So I guess I would say about future missions speakers – forget the artifacts and such and speak about how God is working both in your own lives and in the lives of those you were called to serve. Although as a kid the artifacts and the whole exotic different world that missions speakers explored was fascinating to me and God probably used that stuff too as he was calling me.
Tonight instead of practicing we just sat around at a friends home and talked. We were asked to tell about a significant worship event.
It is hard to think of any very significant events way back in my childhood or young adulthood that were in any way significant in terms of worship as I know it to be today. I can think of significant events but in terms of worship – I’m a bit foggy. I can think of “worship” services and remember a few vividly – including the one where my sisters and I began to giggle during our special number. Not what I would want to happen to bring me into the presence of God himself. But maybe he had a good chuckle at us.
Most of the times when I felt as if I was worshipping god were quiet times – often alone in nature – when I was awed at the wonder of God’s creation and its vastness and complexity and was compelled to worship; as if there is no other response possible.
And now I worship with a lot more involvement. Maybe as being part of the worship team this is a special privilege. We are to lead others into worship but maybe we can’t do that if we ourselves are not worshipping with as much of our hearts as we can. So part of my worship has become spending time in prayer. If I don’t, I find that I am unprepared to make music. So I sneak in even a few minutes of sitting in his presence feeding, as it were, like a butterfly sucking up nectar. Sometimes even the practice itself is like a prayer offered to him. A lot of my praying is “don’t let my fingers stumble too much” since I feel rather unaccomplished as a musician.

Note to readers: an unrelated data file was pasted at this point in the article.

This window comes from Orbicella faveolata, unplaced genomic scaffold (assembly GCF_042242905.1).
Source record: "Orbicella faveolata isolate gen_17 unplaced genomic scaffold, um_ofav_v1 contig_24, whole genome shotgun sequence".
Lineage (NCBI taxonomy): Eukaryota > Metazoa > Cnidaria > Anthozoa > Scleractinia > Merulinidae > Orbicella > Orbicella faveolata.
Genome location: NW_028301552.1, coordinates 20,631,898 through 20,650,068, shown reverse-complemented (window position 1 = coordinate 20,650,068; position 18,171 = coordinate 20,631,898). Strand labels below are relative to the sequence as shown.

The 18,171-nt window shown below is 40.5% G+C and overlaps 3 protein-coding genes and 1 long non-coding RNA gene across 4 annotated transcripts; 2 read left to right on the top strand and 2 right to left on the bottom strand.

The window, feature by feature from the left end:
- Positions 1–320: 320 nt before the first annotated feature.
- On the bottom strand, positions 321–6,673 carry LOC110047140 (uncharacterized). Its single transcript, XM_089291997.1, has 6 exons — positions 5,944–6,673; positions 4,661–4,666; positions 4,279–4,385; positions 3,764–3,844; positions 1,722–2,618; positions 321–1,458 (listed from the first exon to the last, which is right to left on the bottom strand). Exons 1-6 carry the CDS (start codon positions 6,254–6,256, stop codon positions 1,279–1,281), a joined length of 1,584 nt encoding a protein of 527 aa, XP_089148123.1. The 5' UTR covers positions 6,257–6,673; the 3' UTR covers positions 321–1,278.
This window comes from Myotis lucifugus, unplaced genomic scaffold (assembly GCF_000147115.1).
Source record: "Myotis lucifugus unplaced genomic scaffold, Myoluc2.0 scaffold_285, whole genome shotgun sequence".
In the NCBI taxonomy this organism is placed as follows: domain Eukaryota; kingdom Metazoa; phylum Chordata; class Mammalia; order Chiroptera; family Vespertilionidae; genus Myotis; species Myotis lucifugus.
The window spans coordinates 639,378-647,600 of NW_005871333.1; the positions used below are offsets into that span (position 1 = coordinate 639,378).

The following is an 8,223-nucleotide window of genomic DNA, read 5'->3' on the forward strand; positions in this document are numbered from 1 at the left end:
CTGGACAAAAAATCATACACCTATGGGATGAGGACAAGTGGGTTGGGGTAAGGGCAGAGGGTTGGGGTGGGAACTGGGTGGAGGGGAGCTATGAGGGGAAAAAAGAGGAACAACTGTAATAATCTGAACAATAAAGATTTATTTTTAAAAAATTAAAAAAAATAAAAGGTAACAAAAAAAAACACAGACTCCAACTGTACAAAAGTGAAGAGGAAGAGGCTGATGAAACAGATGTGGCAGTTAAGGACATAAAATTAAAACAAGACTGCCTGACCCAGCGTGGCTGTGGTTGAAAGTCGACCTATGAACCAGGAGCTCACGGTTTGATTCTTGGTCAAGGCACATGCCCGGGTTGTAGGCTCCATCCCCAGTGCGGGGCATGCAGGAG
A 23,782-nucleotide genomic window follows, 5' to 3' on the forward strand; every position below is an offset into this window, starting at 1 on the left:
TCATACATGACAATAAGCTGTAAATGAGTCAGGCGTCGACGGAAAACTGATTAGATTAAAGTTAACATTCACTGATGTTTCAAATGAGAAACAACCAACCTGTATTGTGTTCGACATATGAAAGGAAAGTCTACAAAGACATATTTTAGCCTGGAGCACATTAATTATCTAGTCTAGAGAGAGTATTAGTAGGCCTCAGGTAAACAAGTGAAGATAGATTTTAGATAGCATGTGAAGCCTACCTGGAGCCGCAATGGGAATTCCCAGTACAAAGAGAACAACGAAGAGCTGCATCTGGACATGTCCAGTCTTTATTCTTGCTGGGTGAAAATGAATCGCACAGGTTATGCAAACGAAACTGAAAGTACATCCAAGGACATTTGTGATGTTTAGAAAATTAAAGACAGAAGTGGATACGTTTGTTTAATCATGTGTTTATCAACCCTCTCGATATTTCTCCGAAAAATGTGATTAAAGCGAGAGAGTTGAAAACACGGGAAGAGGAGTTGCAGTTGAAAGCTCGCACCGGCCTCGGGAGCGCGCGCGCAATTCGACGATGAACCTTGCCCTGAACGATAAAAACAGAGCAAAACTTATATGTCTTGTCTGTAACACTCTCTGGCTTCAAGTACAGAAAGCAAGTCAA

This summer there were more than one significant worship experience in the Congo. The first one is the one that really was most significant to me though. I went with Jacques to early morning mass over to the Catholic mission at Bodenge. He goes there because I think he trusts those priests to be honest in their faith. And they are his friends. The mass was in Ngbaka and Lingala so there were parts I didn’t understand. There was a lot of ritual and much incense and sprinkling of water – customs not unfamiliar to me but not my normal routine. But that didn’t matter. The Spirit of God was there in a very real way for me that morning as I worshipped again for the first time in thirteen years on Congolese soil, sitting beside a man that I know to be a fellow believer and friend.